COP 24 in Katowice: United Nations acknowledge role of forestry for protecting the climate

Yesterday, the ministers and heads of delegations of the participating countries of the COP 24 in Katowice accepted “The Ministerial Katowice Declaration on Forests for the Climate”. For Georg Schirmbeck, president of the German Forestry Council, this constitutes a significant step in the right direction: “As I have said earlier: The way out of the climate crisis has to lead into the forest”, he corroborated in Berlin today (December 13th).


He continued: „I especially welcome the international acknowledgement of managed forests as key components of carbon dioxide removal (CDR) from the atmosphere. Additionally, I am pleased that the declaration recognizes the full spectrum of multifunctionality, including economic and cultural aspects of using forests, for example wood production and the preservation of historically grown landscape structures as part of the ecosystem services supplied by forests and their managers”, the president emphasized.


Schirmbeck explicitly addressed the declaration’s three points.


According to point 1, the contribution of forests and forest products to protecting the climate is to be maintained and enhanced till 2050. Additionally, contributions from cities, regions, companies and investors are to be supported (point 3). Schirmbeck said: “For this, forest owners and foresters are important people to include in any endeavor. In Germany, we represent the local communities in the sense of paragraph 11 of the declaration; we have been combatting deforestation and forest degradation for 300 years and have doubled the forested area in Germany in this time. It is our duty to continue doing this in the favor of current and future generations. For this, it is crucial that, considering the successes of the past centuries, people will continue putting their trust in forest owners and foresters, instead of opting for more regulation!”


Point 2 of the declaration talks about supporting science in further efforts of researching and quantifying forests as carbon sinks and reservoirs. “A great approach”, according to Schirmbeck. “In contemporary science, grant money often is approved for a few years only. For measuring the sink performance of forest, this is not sufficient. If one, for example, observes an unmanaged forest during its growth phase only, it is possible to arrive at the conclusion that it would act as a sink forever. But the balance will topple eventually: If trees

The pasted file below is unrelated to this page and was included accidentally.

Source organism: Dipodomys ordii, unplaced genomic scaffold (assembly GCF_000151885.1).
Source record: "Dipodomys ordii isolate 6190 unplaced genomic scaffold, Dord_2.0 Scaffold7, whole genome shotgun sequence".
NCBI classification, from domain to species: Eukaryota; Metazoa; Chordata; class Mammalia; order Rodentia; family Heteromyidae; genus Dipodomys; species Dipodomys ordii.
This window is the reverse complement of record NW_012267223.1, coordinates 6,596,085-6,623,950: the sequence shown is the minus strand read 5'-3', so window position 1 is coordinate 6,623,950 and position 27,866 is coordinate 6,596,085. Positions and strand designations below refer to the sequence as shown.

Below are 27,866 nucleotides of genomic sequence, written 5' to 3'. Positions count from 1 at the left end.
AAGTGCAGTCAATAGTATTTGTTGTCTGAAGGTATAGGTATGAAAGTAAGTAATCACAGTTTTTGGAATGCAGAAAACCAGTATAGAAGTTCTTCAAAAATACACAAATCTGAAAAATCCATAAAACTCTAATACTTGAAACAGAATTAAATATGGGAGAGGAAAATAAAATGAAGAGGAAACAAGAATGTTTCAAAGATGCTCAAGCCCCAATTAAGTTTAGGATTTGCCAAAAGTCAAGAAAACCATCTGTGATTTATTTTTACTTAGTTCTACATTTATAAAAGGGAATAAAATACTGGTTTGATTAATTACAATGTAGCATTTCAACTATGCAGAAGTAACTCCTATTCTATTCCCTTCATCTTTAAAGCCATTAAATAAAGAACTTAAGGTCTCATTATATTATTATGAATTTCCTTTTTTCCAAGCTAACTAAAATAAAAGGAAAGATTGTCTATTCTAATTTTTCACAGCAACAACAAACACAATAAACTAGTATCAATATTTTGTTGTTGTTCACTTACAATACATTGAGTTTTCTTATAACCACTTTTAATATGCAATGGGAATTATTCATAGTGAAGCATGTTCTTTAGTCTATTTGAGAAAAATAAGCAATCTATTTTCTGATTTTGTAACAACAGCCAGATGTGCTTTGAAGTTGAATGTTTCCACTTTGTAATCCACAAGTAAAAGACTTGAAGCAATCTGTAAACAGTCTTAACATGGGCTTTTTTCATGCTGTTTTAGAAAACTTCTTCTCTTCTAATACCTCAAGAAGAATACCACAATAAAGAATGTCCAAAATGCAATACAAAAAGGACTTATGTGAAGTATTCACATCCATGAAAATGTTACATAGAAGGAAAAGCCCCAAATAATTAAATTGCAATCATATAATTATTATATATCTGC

are not removed but die from old age and then decay, the forest will become a carbon source.”


The president of the German Forestry Council argues in favor of long term experiment areas in forestry. “Setting aside forested areas for long-term observations and interventions are a trademark of German forestry. They are measured for decades and can thereby protect us from such fallacies. They show us that only a managed forest can act as a sink continuously. Especially considering the uncertainties of climate change, we need more such areas!”


For putting the declaration into effect in Germany, Schirmbeck advises to begin with two short-term measures:


Firstly, the role of forests as a carbon sink is to be acknowledged in the governmental “climate protection report 2018” (Klimaschutzbericht 2018). “In its current form, the forests are arbitrarily reclassified as a source. If the federal government does not correct this and it gets cemented in laws, it could become a self-fulfilling prophecy”, explains Schirmbeck.


Secondly, the federal government should increase its financial support of forests owners for dealing with the damage done by this year’s extreme weather. “Without this emergency support, the adaptation of our forests to climate change, as asked for by paragraph 10 of the declaration, cannot be achieved”, Schirmbeck concluded.

The Declaration


Additional information:


COP 24
Katowice (Poland) is hosting the 24th UN Climate Change Conference, also known as the 24th Conference of the Parties (COP 24) between December 2 and December 14 2018. It is intended to support the implementation of the Paris Agreement of 2015.
According to a special report released by The Intergovernmental Panel on Climate Change (IPCC) in October 2018, it is still possible to reach this agreement’s 1.5 °C target of increase in global average temperature, as long as far-reaching measures are realized now.
The German Forestry Council (Deutscher Forstwirtschaftsrat, DFWR) is the voice of German forestry. It is the representative organization of all stakeholders in German forestry and supports sustainable forestry. To the DFWR, sustainable forestry means that care and management of the forests takes place to keep them healthy, stable and capable and to support their multifunctional provision of usability, protection and recreation in the service of culture and environment, now and in the future. This is the guiding thought of around two million forest owners in Germany, who manage an area of 11.4 million hectare – around 32% of Germany’s total area.